Why did Napoleon win the Battle of Austerlitz
The Battle of Austerlitz, also known as the Three Emperors' Battle, was one of the most critical battles in European History. It was also Napoleon's most significant victory. At the battle, Napoleon's employed a brilliant strategy to defeat the Russian and the Austrian Empires' combined forces.
The triumph of the French stunned Europe and meant that they were masters of Europe for a brief period. This article will discuss the reasons for the French victory. This will include Napoleon's military genius, the French army's superiority, and poor Allied decision-making.
After a string of brilliant victories, Napoleon crowned himself Emperor of France. By 1805, his armies had proven victorious in Germany, Spain, and Italy, and he was the most powerful man in Europe. This prompted the other powers in Europe to form the Third Coalition to defeat the French. This Coalition included England, Russia, Prussia, and Austria. The formation of this alliance caught Napoleon off guard. He had been planning for England's invasion and had amassed a large army in northern France, known as the Army of England.
However, he learned that Austria, Prussia, and the Russians were mobilizing and planned to attack the French and their allies. Napoleon abandoned his plans to invade England and decided to attack his enemies in the east before they could unite their forces. This was typical of Napoleon, who was always willing to go on the attack and believed that the key to success was never to let the enemy settle and attack them before they could attack the French.
Moving with great speed, he took his army of over 200,000 French and allied troops from their encampments near Boulogne and crossed into Germany on September the 25th. The army was divided into several corps. They were independent units with artillery attachments, and each corps commander had a great deal of autonomy in their decision-making. The army also had two cavalry divisions of approximately 20,000. The Austrians, with their German allies, decided to meet Napoleon in Bavaria in Germany. They intended to slow down his army and defend Austria from a French invasion until the vast Russian army's arrival.
Because of internal politics, the Prussians had been very slow in mobilizing, and the Austrians were forced to meet Napoleon almost independently. The Austrian General Mack established a line of defense near Ulm in Bavaria. However, Napoleon's army was swift, and after a feint attack, he appeared at the rear of the Austrian army and inflicted a decisive defeat on Mack. In this battle, the French captured Mack and some 23,000 of his men. Napoleon was free to march into Central Europe.
In November of 1805, the French marched on Vienna and occupied it. The Austrian army knew it could not defeat Napoleon, so it retreated to an area in modern-day the Czech Republic, where they met the Russian army under General Kutsov. Here they waited for the Prussian army. Napoleon did not stay long in Vienna and marched forward to meet the allies before the Prussians joined them. He had swept aside all opposition, but he was faced with many problems. His men had marched across Europe and needed rest, while worryingly, his logistics were breaking down. His men were reliant up confiscating food from the locals. Then, winter snows were due, and the French army had not established any winter quarters. Napoleon was eager for a quick battle or would have to retreat because of the weather and a shortage of supplies.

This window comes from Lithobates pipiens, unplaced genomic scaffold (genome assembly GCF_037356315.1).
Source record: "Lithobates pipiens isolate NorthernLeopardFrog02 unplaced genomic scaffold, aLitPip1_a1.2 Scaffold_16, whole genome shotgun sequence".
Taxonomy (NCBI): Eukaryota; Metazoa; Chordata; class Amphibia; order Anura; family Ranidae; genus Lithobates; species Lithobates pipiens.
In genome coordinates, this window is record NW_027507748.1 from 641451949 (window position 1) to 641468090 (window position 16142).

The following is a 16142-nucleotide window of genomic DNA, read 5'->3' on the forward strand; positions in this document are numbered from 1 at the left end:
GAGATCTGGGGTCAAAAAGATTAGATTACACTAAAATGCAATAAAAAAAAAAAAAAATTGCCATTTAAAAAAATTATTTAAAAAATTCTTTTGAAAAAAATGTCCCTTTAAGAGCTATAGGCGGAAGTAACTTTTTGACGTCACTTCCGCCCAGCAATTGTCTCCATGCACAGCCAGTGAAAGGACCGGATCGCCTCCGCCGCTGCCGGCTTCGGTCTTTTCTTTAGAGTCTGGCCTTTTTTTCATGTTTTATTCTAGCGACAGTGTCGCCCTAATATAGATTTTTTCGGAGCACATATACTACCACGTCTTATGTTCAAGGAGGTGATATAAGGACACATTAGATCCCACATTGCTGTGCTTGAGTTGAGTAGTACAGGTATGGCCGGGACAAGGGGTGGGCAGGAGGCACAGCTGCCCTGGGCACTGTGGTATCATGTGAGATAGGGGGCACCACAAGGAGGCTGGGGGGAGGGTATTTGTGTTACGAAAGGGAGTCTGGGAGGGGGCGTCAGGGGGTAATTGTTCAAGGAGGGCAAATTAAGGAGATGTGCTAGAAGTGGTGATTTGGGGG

The Allies' leadership was divided. The Austrian and the Russian Emperors were present at the battle and they had a significant influence on the commanders. General Kutsov, the Russian commander in chief, correctly believed that Napoleon's forces ran low on supplies. With the weather, his army would soon be in difficulties and ready for an allied attack, possibly in the Spring. The Austrian Emperor agreed with his strategy.
The Tsar over-ruled General Kutuzov, and the Austrian Emperor were in a weak position after the defeat at Ulm and his capital loss. Napoleon wanted the allies to fight him in a battle, and he pretended to want peace negotiations. He was not sincere and did not want peace. This fooled some of the allies and persuaded them that they should attack Napoleon immediately. The wily Kutuzov knew that it was a trap, and he counseled for a more cautious approach. He lost out, once again, and the allies agreed that they would stand and fight once they made contact with the French army.
The allies decided that they would stand and fight at Austerlitz's small village. Here they had secured some high ground and waited for the French to approach. The allies waited for Napoleon's army with some 88,000 men. They were well supplied with cavalry and cannons. The majority of the forces were Russian.. Both the Austrian and the Russian army was organized in a manner very similar to the eighteenth century. The main unit of organization was the regiment, and they were all commanded by aristocrats. Nearly all of the officers were aristocrats, and they maintained a strict discipline in their units, and physical punishment for even slight infringements was common.
The French arrived at Austerlitz with a force of approximately 72,000 men. This was smaller than the Russian and Austrians, but they were among the finest and most experienced soldiers in Europe, and they were highly motivated by their officers and Napoleon. Unlike the allies' officers, they had all received their commission based on merit. The French officer corps was generally better than the allies, and this was a direct result of Napoleon's reform and reorganization of the previously undisciplined French Revolutionary armies.
Battle of Austerlitz
The two armies faced each other at Austerlitz on December the 1st, 1805. The allies attacked the French right. This was what Napoleon had expected. He had deliberately weakened it to entice the allies into an attack on this area. He ordered his right to hold on for as long as possible. The Allies initially made some headway, and they drove the French from a small hamlet. Still, the French right retreated orderly and inflicted heavy casualties on the Russians and the Austrians. The French artillery was very accurate and efficient, and it managed first to slow the allies and later stopped their attack on the right. A Corps under Davout then arrived and bolstered the right. Napoleon saw that the allies had weakened their center to attack his right.